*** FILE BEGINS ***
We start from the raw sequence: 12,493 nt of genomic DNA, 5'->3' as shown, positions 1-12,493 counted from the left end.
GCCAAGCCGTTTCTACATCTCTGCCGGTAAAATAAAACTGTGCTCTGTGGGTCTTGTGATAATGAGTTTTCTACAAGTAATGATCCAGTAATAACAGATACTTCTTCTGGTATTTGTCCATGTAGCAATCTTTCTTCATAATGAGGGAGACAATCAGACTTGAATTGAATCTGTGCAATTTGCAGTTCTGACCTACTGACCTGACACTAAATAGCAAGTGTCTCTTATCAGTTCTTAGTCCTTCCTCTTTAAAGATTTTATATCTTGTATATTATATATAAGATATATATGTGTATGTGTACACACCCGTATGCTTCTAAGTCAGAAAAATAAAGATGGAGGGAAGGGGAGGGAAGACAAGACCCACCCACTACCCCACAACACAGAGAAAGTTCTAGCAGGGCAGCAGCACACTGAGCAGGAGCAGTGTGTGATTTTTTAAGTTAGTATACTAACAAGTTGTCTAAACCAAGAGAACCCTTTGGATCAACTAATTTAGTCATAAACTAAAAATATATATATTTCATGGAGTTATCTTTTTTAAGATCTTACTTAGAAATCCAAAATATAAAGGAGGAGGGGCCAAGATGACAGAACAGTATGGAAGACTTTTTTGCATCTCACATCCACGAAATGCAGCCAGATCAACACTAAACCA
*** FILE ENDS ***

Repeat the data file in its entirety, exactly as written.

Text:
We start from the raw sequence: 12,493 nt of genomic DNA, 5'->3' as shown, positions 1-12,493 counted from the left end.
GCCAAGCCGTTTCTACATCTCTGCCGGTAAAATAAAACTGTGCTCTGTGGGTCTTGTGATAATGAGTTTTCTACAAGTAATGATCCAGTAATAACAGATACTTCTTCTGGTATTTGTCCATGTAGCAATCTTTCTTCATAATGAGGGAGACAATCAGACTTGAATTGAATCTGTGCAATTTGCAGTTCTGACCTACTGACCTGACACTAAATAGCAAGTGTCTCTTATCAGTTCTTAGTCCTTCCTCTTTAAAGATTTTATATCTTGTATATTATATATAAGATATATATGTGTATGTGTACACACCCGTATGCTTCTAAGTCAGAAAAATAAAGATGGAGGGAAGGGGAGGGAAGACAAGACCCACCCACTACCCCACAACACAGAGAAAGTTCTAGCAGGGCAGCAGCACACTGAGCAGGAGCAGTGTGTGATTTTTTAAGTTAGTATACTAACAAGTTGTCTAAACCAAGAGAACCCTTTGGATCAACTAATTTAGTCATAAACTAAAAATATATATATTTCATGGAGTTATCTTTTTTAAGATCTTACTTAGAAATCCAAAATATAAAGGAGGAGGGGCCAAGATGACAGAACAGTATGGAAGACTTTTTTGCATCTCACATCCACGAAATGCAGCCAGATCAACACTAAACCA